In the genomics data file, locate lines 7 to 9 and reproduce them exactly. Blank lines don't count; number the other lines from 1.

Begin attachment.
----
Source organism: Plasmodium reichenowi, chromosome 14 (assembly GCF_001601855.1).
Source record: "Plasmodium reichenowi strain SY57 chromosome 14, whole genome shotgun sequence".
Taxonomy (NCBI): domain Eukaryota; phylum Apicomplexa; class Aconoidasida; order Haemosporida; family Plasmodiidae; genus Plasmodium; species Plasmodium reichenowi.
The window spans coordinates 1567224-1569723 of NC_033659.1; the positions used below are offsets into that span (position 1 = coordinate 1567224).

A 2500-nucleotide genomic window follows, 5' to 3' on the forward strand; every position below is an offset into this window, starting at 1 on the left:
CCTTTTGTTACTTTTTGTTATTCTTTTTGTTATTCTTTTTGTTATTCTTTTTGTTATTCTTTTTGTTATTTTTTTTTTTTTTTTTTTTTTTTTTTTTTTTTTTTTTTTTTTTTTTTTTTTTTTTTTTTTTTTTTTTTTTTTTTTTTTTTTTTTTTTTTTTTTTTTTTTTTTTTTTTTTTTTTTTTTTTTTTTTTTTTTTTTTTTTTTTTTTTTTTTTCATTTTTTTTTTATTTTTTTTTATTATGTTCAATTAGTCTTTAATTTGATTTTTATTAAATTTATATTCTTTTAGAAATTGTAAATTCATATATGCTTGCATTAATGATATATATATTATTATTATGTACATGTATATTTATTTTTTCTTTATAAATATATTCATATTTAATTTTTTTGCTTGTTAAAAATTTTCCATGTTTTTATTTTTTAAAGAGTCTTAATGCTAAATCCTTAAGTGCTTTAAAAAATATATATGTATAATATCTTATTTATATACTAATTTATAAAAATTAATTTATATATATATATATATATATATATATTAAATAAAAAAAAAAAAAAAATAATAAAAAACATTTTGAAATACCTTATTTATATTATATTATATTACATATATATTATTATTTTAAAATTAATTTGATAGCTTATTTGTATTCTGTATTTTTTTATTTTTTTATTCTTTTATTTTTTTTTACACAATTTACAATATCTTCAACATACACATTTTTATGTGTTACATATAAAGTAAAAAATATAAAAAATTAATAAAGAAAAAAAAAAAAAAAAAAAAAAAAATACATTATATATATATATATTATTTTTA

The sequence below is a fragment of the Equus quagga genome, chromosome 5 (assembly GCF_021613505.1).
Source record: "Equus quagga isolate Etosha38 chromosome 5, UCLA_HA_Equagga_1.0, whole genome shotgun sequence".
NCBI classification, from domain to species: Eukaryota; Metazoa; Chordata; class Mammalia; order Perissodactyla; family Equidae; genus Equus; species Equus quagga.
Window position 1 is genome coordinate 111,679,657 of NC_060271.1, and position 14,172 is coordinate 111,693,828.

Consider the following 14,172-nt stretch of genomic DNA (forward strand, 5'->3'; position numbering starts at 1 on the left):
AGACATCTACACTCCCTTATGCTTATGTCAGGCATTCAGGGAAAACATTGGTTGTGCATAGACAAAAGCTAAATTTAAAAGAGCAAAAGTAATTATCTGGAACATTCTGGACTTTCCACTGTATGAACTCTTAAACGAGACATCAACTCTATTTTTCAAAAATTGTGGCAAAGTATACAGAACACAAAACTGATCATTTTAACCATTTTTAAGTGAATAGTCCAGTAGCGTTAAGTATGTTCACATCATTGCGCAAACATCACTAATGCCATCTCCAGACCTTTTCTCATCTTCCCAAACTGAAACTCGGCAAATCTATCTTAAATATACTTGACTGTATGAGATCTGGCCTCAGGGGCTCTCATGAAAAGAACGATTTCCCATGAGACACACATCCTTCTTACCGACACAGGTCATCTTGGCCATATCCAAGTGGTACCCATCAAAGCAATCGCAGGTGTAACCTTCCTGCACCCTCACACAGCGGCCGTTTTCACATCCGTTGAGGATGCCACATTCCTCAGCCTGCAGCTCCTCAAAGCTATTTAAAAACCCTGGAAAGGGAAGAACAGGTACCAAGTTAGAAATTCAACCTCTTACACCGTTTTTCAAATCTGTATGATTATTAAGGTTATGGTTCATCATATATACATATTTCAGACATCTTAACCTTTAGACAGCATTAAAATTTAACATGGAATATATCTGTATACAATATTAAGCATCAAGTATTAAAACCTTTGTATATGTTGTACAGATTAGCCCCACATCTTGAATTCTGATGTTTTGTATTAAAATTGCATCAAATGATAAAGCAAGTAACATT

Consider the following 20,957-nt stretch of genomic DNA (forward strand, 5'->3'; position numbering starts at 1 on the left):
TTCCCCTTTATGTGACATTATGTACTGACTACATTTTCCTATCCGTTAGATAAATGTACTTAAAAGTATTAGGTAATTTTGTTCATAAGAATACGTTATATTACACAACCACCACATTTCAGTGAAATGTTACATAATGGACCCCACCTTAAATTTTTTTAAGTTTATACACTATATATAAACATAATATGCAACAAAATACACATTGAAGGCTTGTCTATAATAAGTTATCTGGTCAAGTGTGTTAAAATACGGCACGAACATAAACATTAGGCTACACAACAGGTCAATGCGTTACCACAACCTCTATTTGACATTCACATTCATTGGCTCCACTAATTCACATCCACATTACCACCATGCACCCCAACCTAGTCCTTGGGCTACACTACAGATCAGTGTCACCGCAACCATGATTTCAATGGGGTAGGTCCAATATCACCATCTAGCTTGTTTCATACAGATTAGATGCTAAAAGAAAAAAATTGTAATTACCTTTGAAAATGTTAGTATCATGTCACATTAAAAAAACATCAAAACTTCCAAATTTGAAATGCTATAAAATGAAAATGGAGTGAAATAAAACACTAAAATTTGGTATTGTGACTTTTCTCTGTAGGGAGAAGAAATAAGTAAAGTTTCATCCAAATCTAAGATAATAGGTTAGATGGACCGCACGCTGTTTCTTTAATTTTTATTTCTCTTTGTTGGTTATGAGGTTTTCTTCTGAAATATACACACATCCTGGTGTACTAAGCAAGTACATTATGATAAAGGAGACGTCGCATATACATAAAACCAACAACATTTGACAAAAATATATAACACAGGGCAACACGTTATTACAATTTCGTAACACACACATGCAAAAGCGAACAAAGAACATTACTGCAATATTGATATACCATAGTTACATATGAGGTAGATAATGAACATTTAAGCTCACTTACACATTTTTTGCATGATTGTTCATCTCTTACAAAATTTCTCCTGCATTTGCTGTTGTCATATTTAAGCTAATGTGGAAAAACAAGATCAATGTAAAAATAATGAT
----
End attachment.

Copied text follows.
The sequence below is a fragment of the Equus quagga genome, chromosome 5 (assembly GCF_021613505.1).
Source record: "Equus quagga isolate Etosha38 chromosome 5, UCLA_HA_Equagga_1.0, whole genome shotgun sequence".
NCBI classification, from domain to species: Eukaryota; Metazoa; Chordata; class Mammalia; order Perissodactyla; family Equidae; genus Equus; species Equus quagga.